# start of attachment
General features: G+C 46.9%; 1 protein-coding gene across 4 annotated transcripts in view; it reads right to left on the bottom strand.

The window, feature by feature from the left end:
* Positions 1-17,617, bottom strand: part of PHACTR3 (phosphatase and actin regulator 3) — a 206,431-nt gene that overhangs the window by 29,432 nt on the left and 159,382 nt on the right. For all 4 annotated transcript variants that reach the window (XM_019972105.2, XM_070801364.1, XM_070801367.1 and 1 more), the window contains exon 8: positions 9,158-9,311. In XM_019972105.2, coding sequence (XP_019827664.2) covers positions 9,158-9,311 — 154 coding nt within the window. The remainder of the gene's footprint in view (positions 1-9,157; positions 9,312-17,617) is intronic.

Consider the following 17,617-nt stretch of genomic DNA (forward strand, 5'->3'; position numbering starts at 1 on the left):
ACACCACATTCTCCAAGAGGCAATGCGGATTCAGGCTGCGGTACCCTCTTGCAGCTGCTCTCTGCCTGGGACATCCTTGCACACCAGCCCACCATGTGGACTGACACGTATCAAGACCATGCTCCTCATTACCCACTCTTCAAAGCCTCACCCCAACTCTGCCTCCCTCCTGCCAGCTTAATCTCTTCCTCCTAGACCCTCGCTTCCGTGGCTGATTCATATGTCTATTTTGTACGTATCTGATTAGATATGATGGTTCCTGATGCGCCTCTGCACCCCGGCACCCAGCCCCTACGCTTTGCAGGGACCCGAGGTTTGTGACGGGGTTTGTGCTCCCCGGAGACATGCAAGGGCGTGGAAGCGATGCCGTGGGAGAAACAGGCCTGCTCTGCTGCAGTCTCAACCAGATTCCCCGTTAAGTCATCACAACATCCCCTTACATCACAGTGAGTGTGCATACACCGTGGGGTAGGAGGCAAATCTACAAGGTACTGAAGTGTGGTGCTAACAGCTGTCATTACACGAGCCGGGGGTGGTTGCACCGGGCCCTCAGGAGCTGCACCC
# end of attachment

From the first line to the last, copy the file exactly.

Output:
General features: G+C 46.9%; 1 protein-coding gene across 4 annotated transcripts in view; it reads right to left on the bottom strand.

The window, feature by feature from the left end:
* Positions 1-17,617, bottom strand: part of PHACTR3 (phosphatase and actin regulator 3) — a 206,431-nt gene that overhangs the window by 29,432 nt on the left and 159,382 nt on the right. For all 4 annotated transcript variants that reach the window (XM_019972105.2, XM_070801364.1, XM_070801367.1 and 1 more), the window contains exon 8: positions 9,158-9,311. In XM_019972105.2, coding sequence (XP_019827664.2) covers positions 9,158-9,311 — 154 coding nt within the window. The remainder of the gene's footprint in view (positions 1-9,157; positions 9,312-17,617) is intronic.

Consider the following 17,617-nt stretch of genomic DNA (forward strand, 5'->3'; position numbering starts at 1 on the left):
ACACCACATTCTCCAAGAGGCAATGCGGATTCAGGCTGCGGTACCCTCTTGCAGCTGCTCTCTGCCTGGGACATCCTTGCACACCAGCCCACCATGTGGACTGACACGTATCAAGACCATGCTCCTCATTACCCACTCTTCAAAGCCTCACCCCAACTCTGCCTCCCTCCTGCCAGCTTAATCTCTTCCTCCTAGACCCTCGCTTCCGTGGCTGATTCATATGTCTATTTTGTACGTATCTGATTAGATATGATGGTTCCTGATGCGCCTCTGCACCCCGGCACCCAGCCCCTACGCTTTGCAGGGACCCGAGGTTTGTGACGGGGTTTGTGCTCCCCGGAGACATGCAAGGGCGTGGAAGCGATGCCGTGGGAGAAACAGGCCTGCTCTGCTGCAGTCTCAACCAGATTCCCCGTTAAGTCATCACAACATCCCCTTACATCACAGTGAGTGTGCATACACCGTGGGGTAGGAGGCAAATCTACAAGGTACTGAAGTGTGGTGCTAACAGCTGTCATTACACGAGCCGGGGGTGGTTGCACCGGGCCCTCAGGAGCTGCACCC